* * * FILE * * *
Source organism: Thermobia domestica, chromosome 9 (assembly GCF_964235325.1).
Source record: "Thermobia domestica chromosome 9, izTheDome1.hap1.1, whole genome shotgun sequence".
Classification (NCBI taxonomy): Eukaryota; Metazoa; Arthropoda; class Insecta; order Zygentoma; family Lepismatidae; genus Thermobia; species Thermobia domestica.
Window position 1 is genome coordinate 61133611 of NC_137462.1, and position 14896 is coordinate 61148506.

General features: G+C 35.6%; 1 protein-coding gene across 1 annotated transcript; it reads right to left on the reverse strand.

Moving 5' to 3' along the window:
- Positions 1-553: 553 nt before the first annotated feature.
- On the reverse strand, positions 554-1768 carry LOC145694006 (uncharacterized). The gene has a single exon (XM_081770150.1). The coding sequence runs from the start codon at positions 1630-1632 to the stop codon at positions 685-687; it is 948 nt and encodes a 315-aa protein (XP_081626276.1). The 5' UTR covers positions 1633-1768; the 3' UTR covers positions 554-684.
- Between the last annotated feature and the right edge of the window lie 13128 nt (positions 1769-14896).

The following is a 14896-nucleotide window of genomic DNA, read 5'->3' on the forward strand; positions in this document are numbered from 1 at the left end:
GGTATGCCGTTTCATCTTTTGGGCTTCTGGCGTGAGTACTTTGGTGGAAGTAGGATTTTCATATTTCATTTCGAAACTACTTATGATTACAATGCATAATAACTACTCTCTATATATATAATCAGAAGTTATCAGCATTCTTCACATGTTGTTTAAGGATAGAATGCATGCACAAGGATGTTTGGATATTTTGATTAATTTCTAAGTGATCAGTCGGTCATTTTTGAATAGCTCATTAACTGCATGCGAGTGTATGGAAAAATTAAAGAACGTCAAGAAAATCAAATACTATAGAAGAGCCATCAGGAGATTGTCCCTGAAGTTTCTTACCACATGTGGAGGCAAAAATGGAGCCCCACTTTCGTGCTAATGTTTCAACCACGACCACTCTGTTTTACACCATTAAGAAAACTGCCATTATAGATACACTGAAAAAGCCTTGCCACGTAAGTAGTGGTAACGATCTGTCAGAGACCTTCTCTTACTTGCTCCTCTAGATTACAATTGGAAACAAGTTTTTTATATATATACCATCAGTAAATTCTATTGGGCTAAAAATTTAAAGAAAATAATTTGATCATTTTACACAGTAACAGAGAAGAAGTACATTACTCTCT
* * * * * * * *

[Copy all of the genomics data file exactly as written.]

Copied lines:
Source organism: Thermobia domestica, chromosome 9 (assembly GCF_964235325.1).
Source record: "Thermobia domestica chromosome 9, izTheDome1.hap1.1, whole genome shotgun sequence".
Classification (NCBI taxonomy): Eukaryota; Metazoa; Arthropoda; class Insecta; order Zygentoma; family Lepismatidae; genus Thermobia; species Thermobia domestica.
Window position 1 is genome coordinate 61133611 of NC_137462.1, and position 14896 is coordinate 61148506.

General features: G+C 35.6%; 1 protein-coding gene across 1 annotated transcript; it reads right to left on the reverse strand.

Moving 5' to 3' along the window:
- Positions 1-553: 553 nt before the first annotated feature.
- On the reverse strand, positions 554-1768 carry LOC145694006 (uncharacterized). The gene has a single exon (XM_081770150.1). The coding sequence runs from the start codon at positions 1630-1632 to the stop codon at positions 685-687; it is 948 nt and encodes a 315-aa protein (XP_081626276.1). The 5' UTR covers positions 1633-1768; the 3' UTR covers positions 554-684.
- Between the last annotated feature and the right edge of the window lie 13128 nt (positions 1769-14896).

The following is a 14896-nucleotide window of genomic DNA, read 5'->3' on the forward strand; positions in this document are numbered from 1 at the left end:
GGTATGCCGTTTCATCTTTTGGGCTTCTGGCGTGAGTACTTTGGTGGAAGTAGGATTTTCATATTTCATTTCGAAACTACTTATGATTACAATGCATAATAACTACTCTCTATATATATAATCAGAAGTTATCAGCATTCTTCACATGTTGTTTAAGGATAGAATGCATGCACAAGGATGTTTGGATATTTTGATTAATTTCTAAGTGATCAGTCGGTCATTTTTGAATAGCTCATTAACTGCATGCGAGTGTATGGAAAAATTAAAGAACGTCAAGAAAATCAAATACTATAGAAGAGCCATCAGGAGATTGTCCCTGAAGTTTCTTACCACATGTGGAGGCAAAAATGGAGCCCCACTTTCGTGCTAATGTTTCAACCACGACCACTCTGTTTTACACCATTAAGAAAACTGCCATTATAGATACACTGAAAAAGCCTTGCCACGTAAGTAGTGGTAACGATCTGTCAGAGACCTTCTCTTACTTGCTCCTCTAGATTACAATTGGAAACAAGTTTTTTATATATATACCATCAGTAAATTCTATTGGGCTAAAAATTTAAAGAAAATAATTTGATCATTTTACACAGTAACAGAGAAGAAGTACATTACTCTCT